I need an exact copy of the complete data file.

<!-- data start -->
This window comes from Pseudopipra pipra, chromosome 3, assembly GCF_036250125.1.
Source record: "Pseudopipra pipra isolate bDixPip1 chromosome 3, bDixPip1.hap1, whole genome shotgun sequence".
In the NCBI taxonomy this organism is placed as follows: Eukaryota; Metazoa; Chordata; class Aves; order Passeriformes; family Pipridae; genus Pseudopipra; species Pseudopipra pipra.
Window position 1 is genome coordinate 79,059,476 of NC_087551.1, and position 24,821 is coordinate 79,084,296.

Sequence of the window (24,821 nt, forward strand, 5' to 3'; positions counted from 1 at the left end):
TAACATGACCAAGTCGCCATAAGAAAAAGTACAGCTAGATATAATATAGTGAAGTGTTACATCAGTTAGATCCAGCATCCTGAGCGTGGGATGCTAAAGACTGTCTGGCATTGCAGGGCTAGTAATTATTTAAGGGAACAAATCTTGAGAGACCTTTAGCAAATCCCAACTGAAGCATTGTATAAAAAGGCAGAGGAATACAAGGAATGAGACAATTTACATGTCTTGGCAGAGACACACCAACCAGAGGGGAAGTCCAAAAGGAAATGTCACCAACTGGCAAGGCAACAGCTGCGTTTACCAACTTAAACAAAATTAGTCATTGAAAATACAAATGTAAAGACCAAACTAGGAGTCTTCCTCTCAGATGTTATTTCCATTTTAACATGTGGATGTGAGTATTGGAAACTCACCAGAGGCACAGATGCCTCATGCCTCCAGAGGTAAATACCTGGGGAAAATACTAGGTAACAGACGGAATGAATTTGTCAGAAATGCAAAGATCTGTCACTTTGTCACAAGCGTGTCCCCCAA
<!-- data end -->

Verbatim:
This window comes from Pseudopipra pipra, chromosome 3, assembly GCF_036250125.1.
Source record: "Pseudopipra pipra isolate bDixPip1 chromosome 3, bDixPip1.hap1, whole genome shotgun sequence".
In the NCBI taxonomy this organism is placed as follows: Eukaryota; Metazoa; Chordata; class Aves; order Passeriformes; family Pipridae; genus Pseudopipra; species Pseudopipra pipra.
Window position 1 is genome coordinate 79,059,476 of NC_087551.1, and position 24,821 is coordinate 79,084,296.

Sequence of the window (24,821 nt, forward strand, 5' to 3'; positions counted from 1 at the left end):
TAACATGACCAAGTCGCCATAAGAAAAAGTACAGCTAGATATAATATAGTGAAGTGTTACATCAGTTAGATCCAGCATCCTGAGCGTGGGATGCTAAAGACTGTCTGGCATTGCAGGGCTAGTAATTATTTAAGGGAACAAATCTTGAGAGACCTTTAGCAAATCCCAACTGAAGCATTGTATAAAAAGGCAGAGGAATACAAGGAATGAGACAATTTACATGTCTTGGCAGAGACACACCAACCAGAGGGGAAGTCCAAAAGGAAATGTCACCAACTGGCAAGGCAACAGCTGCGTTTACCAACTTAAACAAAATTAGTCATTGAAAATACAAATGTAAAGACCAAACTAGGAGTCTTCCTCTCAGATGTTATTTCCATTTTAACATGTGGATGTGAGTATTGGAAACTCACCAGAGGCACAGATGCCTCATGCCTCCAGAGGTAAATACCTGGGGAAAATACTAGGTAACAGACGGAATGAATTTGTCAGAAATGCAAAGATCTGTCACTTTGTCACAAGCGTGTCCCCCAA